Chef-ly terms -- Can you help define them for me?
Could someone explain to me the difference between a sous chef; a chef de cuisine and an executive chef? And are there other deliniations to know about? Clearly, a pastry chef is an obvious one. Thanks!
Executive Chef is the head chef in the kitchen and sous chef is the chef that works for the Executive Chef--sort of the Executive Chef's personal assistant. Chef de Cuisine is a type of Executive Chef, like a department manager. It all depends on the kitchen, but sous chef is definitely someone who is the "worker bee", but not the lowest rank in the kitchen.
Sous chef is second in command and is usually running the kitchen but is not on the management team. Sometimes a chef will let a Sous Chef create a dish. It depends on the Chef and the kitchen. Often the Chef (de Cuisine) will only expedite in a busy kitchen when the kitchen is serving. However, the buck stops with the chef and he's the one that trains everyone. So, depending on the chef, the Sous (under) Chef can have lots of responsibility or just some. But he's the second in command.
In the European model, the Chef also controls the dining room through his captain, waiters, etc. In the American model, one has a manager and/or a captain. Just thought I'd throw that in. Now-a-days, I think most restaurants have managers and the Chef stays out of the front of the house.
Here's a breakdown of the traditional stations in the brigade kitchen, created by Escoffier (many of these stations are combined in modern kitchens, with one person wearing more than one hat):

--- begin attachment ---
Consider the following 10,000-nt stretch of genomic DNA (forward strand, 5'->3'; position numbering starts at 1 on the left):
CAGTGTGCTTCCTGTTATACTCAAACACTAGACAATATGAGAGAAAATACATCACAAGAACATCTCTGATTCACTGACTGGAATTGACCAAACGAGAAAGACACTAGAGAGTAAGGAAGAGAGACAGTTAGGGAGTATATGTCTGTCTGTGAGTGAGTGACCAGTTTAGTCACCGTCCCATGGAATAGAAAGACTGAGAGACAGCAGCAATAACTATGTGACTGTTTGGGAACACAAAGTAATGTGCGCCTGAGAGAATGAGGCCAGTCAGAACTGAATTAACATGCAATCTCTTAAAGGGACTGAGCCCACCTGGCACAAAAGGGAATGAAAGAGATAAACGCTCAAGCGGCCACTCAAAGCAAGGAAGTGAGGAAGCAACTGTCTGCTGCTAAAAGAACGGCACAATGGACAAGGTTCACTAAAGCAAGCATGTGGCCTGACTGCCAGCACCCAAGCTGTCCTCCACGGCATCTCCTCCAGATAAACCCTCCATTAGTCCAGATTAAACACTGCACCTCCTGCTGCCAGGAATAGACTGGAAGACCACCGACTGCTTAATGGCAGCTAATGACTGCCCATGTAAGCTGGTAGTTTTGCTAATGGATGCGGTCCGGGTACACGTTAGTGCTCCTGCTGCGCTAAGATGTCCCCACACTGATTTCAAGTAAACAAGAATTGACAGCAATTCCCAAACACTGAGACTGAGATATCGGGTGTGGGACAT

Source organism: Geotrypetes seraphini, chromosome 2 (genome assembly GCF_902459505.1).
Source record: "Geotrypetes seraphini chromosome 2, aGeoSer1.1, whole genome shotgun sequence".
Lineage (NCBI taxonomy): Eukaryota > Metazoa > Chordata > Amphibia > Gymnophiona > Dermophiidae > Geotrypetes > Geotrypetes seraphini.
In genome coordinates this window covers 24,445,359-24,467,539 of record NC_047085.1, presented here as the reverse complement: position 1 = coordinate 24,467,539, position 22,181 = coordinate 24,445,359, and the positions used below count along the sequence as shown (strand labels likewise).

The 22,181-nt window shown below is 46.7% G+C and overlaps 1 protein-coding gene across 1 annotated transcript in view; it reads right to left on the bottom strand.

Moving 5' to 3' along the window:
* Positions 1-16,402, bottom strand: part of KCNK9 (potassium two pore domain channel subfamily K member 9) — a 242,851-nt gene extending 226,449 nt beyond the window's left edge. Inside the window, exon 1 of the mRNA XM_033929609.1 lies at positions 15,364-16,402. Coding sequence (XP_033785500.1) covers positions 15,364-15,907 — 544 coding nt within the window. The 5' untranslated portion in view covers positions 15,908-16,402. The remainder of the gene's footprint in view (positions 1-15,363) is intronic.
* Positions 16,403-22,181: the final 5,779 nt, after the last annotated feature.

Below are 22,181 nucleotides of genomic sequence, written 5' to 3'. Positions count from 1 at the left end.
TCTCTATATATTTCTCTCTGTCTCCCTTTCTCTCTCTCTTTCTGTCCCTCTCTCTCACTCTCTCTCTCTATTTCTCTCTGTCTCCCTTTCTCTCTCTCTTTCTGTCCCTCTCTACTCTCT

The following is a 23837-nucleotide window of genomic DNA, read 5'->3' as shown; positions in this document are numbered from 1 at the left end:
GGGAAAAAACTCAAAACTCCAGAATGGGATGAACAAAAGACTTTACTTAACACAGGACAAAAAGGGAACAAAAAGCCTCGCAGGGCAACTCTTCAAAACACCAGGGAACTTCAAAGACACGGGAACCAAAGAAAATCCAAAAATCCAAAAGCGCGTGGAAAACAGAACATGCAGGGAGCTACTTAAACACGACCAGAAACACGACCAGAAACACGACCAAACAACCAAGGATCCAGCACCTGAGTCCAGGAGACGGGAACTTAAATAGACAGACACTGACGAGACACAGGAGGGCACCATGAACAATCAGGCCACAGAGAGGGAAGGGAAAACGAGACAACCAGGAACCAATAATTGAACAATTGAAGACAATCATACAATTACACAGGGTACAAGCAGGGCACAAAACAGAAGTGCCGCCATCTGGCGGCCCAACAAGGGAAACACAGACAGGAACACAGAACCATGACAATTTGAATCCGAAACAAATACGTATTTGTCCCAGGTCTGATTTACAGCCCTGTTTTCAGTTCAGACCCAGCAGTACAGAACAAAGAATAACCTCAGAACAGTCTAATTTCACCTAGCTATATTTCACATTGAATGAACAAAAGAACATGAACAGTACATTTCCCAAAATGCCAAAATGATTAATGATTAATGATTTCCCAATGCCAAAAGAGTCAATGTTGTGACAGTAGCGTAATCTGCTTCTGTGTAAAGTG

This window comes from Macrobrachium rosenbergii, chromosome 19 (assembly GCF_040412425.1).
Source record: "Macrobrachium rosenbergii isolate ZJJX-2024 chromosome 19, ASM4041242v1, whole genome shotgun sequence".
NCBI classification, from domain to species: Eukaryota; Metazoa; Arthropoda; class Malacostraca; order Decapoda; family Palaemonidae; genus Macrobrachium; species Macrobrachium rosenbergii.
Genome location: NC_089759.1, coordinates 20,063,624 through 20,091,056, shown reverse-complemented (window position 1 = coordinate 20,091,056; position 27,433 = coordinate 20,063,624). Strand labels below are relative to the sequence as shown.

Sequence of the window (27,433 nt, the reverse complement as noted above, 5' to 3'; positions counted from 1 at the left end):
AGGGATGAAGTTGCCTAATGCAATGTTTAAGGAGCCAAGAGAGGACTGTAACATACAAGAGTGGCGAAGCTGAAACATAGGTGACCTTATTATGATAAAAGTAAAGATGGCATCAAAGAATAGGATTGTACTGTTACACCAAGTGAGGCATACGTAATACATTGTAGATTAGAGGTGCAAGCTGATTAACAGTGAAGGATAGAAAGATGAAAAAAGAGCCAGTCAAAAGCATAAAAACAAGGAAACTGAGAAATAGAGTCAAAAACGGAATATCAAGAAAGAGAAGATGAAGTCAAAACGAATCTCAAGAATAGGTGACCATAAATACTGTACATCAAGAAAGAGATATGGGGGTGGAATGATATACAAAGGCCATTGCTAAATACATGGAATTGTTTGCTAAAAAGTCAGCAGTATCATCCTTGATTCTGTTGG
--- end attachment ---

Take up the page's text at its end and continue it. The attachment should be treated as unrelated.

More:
Chef de Cuisine -
Manager of the kitchen and kitchen staff.
Executive chef - Highest level possible. Usually with diploma or certificate, often more time spent doing organization and paperwork than actually cooking. Coordinates all kitchen functions
Head chef - The person in authority in the kitchen. Title refers to those who have professional cooks working for them.
Working chef - In charge of the kitchen in smaller establishments. Does the duties of a chef as well as being responsible for part or all of a station.
Sous Chef - Second in Command. Responsible for the physical operation of the kitchen, including supervision as well as preparation.
Chefs de Parti:
Saucier: fish, sautéed dishes, stews, hot hors d'ouevers, hot entrees and sauces. Commands after the sous chef.
Rotissieur: Prepares items roasted in the oven and on the spit. Works under the Saucier.
Friturier: fry cook - responsible for deep fried foods. Works under the Saucier.
Grillardin: responsible for grilled foods. Works under the Saucier.
Garde Manger: Processes raw meat, cold dishes, forcemeat, pies, galantines and cold hors d'ouevres. Next in line after the saucier for command.
Charcutier, and Butcher: work under the Garde Manger
Entremetre: Vegetable cook, responsible for soups (sometimes saucier does this), vegetables, pasta, and foods made of flour, eggs and cheese..
Potager: soup cook, originally was under the supervision of the Entremetier
Patissier: Pastry chef: all basic desserts, hot desserts, cold desserts, frozen desserts and hot and cold pastries.
Boulanger and Glacier: work under the Patissier
Other cooking stations are Tournant (swing cook), de Garde (duty chef), de Nuit (night chef), Banquet chef, etc.
Commis: assistants to the chefs de partie. Usually journeyman cooks.
Apprentices: training in each of the parties in turn to learn the entire kitchen.
I'd just like to chime in here and say that Executive Chef is not a traditional title. It's new and was created for larger kitchens and multiple restaurants. For example, Wolf Gang puck is the executive chef for all his restaurants but each restaurant has a chef de cuisine to do the cooking, managing etc. Usually, a chef does the expediting in a restaurant and may reserve some cooking for himself. It depends on the personality.